security management
security development

Security Development & Management: Jobs, Roles, & Responsibilities

Gray Oshin
06 June, 2023

Regardless of the industry, you’ll agree that the appropriate framework and leadership can facilitate better outcomes.

The same is true in cybersecurity. 

Security Development & Management involves developing, implementing, and overseeing secure systems, strategies, and processes, which are the foundation for a robust security posture.

By establishing a framework, your organization can define and enforce consistent security policies. This provides a roadmap for all teams to follow when addressing security risks, deploying controls, and responding to incidents. 

And there’s cybersecurity management.

Effective management drives a security-focused culture, promotes security awareness, and facilitates appropriate resource allocation for security initiatives. 

Security Development & Management jobs encompass professionals responsible for developing reliable systems and ensuring smooth collaboration among the security workforce. 

Security Dev & Management Jobs

Appropriate Security Development and Management helps your organization create a unified cybersecurity strategy. This means your data, networks, and computer systems will remain safe regardless of how the organization’s infrastructure evolves.

Security Dev & Management professionals have a little bit of everything. This is essential since their jobs require leading security teams and implementing security processes. 

Below, we’ll discuss the key jobs and roles in the Security Development and Management specialization.

Chief Information Security Officer (CISO)

The CISO is a senior executive overseeing overall information technology (IT), information security, and data security operations. 

Their role cuts across every aspect of the organization. For example, CISOs must align cybersecurity and business objectives. 

They do this by working closely with all departments to ensure seamless integration of security controls into business processes and technologies.

Responsibilities of a CISO

If you’re looking for a Chief Information Security Officer, here are some of the key responsibilities you should expect them to play:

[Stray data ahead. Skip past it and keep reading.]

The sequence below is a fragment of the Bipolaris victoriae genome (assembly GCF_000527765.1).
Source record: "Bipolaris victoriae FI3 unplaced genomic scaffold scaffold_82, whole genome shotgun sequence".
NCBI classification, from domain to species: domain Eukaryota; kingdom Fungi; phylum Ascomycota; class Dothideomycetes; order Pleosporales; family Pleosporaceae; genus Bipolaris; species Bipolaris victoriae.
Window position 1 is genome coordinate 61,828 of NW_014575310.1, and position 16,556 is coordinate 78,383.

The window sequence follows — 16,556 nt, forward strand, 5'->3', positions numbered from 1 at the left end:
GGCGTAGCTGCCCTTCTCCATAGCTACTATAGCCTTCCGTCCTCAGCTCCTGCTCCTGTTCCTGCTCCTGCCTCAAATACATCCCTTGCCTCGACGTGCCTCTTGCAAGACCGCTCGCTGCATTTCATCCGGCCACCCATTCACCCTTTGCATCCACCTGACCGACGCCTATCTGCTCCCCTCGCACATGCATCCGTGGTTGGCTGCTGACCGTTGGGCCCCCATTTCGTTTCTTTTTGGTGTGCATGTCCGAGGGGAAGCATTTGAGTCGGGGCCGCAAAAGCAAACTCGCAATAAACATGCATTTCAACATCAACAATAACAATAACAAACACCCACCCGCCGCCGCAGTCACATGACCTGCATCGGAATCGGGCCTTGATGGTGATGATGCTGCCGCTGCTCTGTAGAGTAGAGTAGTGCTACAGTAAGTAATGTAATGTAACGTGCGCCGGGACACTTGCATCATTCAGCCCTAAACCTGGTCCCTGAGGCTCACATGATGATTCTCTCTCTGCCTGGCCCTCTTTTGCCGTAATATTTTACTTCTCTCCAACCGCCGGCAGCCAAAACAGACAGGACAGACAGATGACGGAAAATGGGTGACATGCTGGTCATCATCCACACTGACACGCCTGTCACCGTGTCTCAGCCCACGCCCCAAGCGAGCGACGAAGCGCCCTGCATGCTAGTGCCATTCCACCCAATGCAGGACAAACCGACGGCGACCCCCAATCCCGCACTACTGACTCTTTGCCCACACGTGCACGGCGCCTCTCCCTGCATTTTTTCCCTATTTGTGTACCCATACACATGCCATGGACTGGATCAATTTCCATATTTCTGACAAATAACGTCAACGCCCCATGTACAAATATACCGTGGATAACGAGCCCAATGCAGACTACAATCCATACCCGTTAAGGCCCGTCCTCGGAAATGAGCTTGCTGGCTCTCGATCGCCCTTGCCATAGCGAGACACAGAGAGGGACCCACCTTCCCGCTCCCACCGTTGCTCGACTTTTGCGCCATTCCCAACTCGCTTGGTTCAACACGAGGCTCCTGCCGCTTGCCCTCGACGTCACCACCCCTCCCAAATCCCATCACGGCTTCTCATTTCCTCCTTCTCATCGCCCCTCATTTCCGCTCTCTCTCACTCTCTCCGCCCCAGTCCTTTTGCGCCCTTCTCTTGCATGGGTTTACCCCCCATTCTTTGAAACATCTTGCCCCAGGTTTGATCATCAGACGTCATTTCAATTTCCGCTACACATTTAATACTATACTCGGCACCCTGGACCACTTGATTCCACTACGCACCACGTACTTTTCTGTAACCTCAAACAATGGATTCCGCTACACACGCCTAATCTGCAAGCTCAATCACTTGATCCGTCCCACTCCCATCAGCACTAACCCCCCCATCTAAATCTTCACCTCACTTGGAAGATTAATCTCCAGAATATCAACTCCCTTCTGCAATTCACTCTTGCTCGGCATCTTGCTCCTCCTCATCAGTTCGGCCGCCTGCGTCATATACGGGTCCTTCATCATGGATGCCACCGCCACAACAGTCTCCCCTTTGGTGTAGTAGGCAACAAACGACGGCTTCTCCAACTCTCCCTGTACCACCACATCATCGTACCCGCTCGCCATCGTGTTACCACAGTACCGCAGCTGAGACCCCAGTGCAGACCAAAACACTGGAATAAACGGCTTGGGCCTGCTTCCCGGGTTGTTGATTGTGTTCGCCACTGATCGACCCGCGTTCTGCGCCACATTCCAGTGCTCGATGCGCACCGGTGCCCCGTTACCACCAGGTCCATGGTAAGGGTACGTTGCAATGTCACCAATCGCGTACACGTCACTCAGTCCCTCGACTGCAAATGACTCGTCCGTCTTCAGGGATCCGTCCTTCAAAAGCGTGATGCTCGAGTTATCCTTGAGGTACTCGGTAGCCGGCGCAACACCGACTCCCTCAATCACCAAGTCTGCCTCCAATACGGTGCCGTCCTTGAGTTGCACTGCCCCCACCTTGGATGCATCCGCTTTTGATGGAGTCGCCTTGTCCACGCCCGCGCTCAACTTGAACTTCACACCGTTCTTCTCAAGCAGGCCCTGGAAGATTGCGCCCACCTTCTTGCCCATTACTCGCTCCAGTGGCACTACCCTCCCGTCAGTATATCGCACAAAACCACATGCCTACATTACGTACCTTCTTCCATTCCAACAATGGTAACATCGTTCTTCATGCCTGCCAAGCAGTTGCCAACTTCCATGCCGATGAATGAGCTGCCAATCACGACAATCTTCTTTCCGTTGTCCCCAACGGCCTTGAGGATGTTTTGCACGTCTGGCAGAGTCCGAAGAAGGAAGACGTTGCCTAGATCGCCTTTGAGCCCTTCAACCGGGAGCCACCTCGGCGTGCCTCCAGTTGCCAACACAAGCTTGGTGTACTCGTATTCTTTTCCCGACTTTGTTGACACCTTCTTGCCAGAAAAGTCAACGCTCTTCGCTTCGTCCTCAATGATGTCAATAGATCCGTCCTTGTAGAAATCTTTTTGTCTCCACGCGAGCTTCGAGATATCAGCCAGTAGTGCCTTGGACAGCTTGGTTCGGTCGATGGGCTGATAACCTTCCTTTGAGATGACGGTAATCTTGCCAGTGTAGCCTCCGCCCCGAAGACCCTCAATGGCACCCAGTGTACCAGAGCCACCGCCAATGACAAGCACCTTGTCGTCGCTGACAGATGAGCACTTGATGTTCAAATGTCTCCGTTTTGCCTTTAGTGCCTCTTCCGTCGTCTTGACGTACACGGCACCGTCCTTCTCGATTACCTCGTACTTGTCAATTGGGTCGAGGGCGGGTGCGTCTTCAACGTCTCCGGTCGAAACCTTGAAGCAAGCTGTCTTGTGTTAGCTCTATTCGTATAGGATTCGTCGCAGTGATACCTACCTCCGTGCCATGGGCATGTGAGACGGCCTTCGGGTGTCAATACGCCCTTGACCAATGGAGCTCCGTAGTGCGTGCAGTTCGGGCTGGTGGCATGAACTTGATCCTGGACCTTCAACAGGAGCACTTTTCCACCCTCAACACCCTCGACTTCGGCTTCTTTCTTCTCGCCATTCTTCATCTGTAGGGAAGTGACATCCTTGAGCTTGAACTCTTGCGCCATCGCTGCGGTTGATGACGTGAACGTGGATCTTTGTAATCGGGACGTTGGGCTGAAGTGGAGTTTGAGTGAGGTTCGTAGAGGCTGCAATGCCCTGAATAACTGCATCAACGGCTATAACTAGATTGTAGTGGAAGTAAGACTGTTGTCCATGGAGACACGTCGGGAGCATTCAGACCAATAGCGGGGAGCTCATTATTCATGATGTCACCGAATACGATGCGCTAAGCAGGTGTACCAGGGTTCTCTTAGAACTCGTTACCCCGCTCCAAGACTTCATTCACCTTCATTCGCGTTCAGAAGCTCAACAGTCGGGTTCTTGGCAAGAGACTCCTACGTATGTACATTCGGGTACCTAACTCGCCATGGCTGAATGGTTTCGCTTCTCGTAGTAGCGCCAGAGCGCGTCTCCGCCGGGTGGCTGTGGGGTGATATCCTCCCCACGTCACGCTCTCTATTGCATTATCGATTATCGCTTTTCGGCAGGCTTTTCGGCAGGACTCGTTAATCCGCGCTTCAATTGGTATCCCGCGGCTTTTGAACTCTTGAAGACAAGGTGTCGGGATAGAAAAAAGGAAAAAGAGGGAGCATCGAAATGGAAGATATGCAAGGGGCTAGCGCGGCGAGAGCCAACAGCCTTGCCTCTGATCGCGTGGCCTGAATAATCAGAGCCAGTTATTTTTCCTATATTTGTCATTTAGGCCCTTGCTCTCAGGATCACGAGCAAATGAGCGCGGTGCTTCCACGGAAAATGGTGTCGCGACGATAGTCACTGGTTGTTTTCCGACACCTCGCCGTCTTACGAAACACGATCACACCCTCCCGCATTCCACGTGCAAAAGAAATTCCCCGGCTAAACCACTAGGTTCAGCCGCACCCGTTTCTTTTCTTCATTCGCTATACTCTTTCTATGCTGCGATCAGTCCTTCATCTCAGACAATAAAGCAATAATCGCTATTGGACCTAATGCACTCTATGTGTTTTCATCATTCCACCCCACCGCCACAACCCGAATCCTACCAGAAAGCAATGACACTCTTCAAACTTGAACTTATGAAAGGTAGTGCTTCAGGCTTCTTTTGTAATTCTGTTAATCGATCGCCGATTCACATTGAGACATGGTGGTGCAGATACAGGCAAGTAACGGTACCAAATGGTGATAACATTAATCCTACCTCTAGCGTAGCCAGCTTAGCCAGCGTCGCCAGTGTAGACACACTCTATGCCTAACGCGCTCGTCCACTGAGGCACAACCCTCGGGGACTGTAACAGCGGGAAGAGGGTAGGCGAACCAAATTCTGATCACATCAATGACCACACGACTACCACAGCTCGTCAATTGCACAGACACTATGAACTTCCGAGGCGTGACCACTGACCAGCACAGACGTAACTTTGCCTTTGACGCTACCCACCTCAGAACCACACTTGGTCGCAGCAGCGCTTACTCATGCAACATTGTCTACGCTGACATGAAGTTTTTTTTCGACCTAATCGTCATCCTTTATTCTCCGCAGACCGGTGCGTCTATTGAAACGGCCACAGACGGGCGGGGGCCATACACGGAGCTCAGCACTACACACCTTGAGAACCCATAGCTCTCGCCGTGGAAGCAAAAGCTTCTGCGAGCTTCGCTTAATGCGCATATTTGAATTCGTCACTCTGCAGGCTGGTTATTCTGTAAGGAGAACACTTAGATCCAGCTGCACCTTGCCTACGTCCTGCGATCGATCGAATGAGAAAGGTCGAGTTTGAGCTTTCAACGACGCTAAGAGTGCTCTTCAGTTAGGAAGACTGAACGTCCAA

• Developing a strategic vision for IT, InfoSec, and data security.

  • Defining requirements for a comprehensive cybersecurity strategy.

  • Overseeing the implementation of security policies, tools, solutions, risk assessment, and incident response.

  • Managing the overall security posture of the organization.

  • Creating budgets by effectively allocating resources.

  • Ensuring the team adheres to compliance regulations and legal requirements.

  • Facilitating smooth collaboration among all teams.

  • Supervising security maintenance and monitoring of live production environments.

  • Provides expert oversight on security awareness training of the organization’s workforce, including staff who aren’t in the cybersecurity unit.

In many organizations, all unit managers report to the CISO.

For instance, when the offensive security (link to the page) team identifies vulnerabilities or severe risks, they must report their findings and recommendations to the CISO, who then reviews and acts upon these reports. 

In other organizations, teams may report to the Security Manager, who then reports to the CISO. Regardless of the reporting structure, it’s clear that the CISO is involved in everything.

This involvement in the organization's entire security scope makes it necessary for CISOs to have relevant experience in multiple IT security-related roles.

Product Owner

A Product Owner in a Scrum team is directly responsible for the final product. 

In a Security Development and Management environment, they are called the Cybersecurity Product Owner. This professional is particularly needed when the organization plans to build a new product or start a campaign.

For example, your organization may want to build an app, add a security feature, or update security patches.

In that case, the Product Owner must develop and communicate the goal, product backlog items and ensure the backlog maximizes business and customer value. 

Responsibilities of a Product Owner

The Product Owner practically represents the customer to a Scrum team. They typically understand the market and customer needs. In their mind, they want a product that is built, designed, and implemented to get the best value.